Labor markets in the U.S. have become steadily less dynamic for the last few decades. In a dynamic labor market, there is more hiring, more firing, more promoting, and more quitting. All that churning leads to a stronger economy on average: more employment, higher productivity, and higher wages.

In a paper presented at the Kansas City Fed’s Jackson Hole symposium, economists Steven J. Davis and John Haltiwanger documented the decline. “The loss of labor market fluidity suggests the U.S. economy became less dynamic and responsive in recent decades,” they conclude.

The simplest explanation is that the U.S. workforce is aging, and older workers tend to change jobs much less. But that is not the whole story. The most fascinating finding of the research is that fluidity seems to spill over across demographic groups: Just having more young people in a state raises the employment rate and job-shifting behavior of workers of all ages.

The new findings and previous research paint a grim picture of declining dynamism in business, with fewer startups and fewer fast-growing companies. The sclerosis is not just bad news for economic indicators like U.S. gross domestic product. The most harm is felt by young workers and workers with little education. Young or less-educated workers are the first to be squeezed out whenever the labor force shrinks, denying them current income and the upward mobility encouraged by experience.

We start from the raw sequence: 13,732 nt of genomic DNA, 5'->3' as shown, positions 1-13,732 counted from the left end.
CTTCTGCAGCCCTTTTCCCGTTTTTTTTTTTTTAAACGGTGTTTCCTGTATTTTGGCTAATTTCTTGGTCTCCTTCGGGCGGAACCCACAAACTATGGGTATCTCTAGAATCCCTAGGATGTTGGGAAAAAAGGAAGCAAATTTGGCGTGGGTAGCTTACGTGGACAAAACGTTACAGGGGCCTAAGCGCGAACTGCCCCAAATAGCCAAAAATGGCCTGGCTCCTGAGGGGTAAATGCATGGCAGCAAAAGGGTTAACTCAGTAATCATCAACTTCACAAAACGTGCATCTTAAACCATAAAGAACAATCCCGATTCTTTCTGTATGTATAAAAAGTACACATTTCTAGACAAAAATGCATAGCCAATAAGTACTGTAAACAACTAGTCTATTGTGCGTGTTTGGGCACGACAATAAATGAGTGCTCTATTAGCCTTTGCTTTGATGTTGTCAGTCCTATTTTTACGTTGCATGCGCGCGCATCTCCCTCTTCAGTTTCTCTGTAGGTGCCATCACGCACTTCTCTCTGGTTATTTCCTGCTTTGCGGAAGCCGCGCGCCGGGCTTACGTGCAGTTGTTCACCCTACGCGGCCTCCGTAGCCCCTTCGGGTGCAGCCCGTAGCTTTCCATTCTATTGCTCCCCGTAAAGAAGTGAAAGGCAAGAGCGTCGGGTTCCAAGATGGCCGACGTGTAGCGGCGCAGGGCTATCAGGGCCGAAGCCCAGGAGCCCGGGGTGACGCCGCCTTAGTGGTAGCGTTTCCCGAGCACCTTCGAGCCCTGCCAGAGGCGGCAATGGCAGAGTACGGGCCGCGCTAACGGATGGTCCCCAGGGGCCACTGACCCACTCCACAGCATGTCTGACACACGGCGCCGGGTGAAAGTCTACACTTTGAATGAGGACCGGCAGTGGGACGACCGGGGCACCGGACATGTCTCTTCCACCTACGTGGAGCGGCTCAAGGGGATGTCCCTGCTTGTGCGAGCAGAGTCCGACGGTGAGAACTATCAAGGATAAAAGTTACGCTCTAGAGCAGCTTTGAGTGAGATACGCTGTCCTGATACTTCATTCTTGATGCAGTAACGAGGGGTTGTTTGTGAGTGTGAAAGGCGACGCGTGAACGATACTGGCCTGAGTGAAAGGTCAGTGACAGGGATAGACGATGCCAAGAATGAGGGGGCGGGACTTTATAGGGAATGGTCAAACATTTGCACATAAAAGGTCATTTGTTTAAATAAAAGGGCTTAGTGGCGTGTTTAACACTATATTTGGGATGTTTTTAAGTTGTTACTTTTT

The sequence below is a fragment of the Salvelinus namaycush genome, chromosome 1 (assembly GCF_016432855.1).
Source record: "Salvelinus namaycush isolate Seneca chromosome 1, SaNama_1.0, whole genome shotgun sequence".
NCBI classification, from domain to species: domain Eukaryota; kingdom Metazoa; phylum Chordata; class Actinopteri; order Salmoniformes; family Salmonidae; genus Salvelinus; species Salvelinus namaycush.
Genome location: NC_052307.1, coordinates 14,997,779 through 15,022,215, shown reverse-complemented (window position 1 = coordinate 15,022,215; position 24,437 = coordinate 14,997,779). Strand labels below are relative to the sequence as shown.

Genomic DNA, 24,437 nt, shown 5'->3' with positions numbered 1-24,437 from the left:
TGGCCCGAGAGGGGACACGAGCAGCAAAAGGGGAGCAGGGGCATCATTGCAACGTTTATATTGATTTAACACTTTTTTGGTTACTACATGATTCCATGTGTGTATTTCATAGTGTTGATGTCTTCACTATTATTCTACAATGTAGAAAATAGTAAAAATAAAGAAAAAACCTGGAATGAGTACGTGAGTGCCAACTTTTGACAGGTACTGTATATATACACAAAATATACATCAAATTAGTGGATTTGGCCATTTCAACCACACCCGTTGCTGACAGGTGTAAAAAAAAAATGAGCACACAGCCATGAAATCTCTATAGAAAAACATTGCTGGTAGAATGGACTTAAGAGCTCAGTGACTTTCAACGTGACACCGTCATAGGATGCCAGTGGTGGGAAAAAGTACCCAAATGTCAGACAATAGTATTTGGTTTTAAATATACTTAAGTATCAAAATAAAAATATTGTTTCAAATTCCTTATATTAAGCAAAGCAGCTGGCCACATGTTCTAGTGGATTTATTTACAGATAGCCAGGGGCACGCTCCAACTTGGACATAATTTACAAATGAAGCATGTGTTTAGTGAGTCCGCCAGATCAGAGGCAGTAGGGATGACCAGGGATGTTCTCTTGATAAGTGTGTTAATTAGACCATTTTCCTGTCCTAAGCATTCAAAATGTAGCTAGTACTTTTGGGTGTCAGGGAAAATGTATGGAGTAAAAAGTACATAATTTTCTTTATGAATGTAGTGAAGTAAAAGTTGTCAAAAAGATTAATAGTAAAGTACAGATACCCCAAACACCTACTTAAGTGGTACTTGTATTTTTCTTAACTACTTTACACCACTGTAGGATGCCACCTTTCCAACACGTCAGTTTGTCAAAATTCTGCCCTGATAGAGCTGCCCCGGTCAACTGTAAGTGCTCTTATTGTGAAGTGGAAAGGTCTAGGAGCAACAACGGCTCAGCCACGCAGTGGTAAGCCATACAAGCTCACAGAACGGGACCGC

The good news is that individuals can help themselves and the economy at the same time. Workers often get their biggest pay raises when switching jobs. Trying different occupations and employers makes workers more likely to find something they do extremely well. And Davis and Haltiwanger’s research suggests that employers might be a little more aggressive in hiring when labor fluidity rises.

So brush up your resume and read over a few job listings: When a job change helps you, it makes the rest of us better off as well.

Originally published in the Wall Street Journal.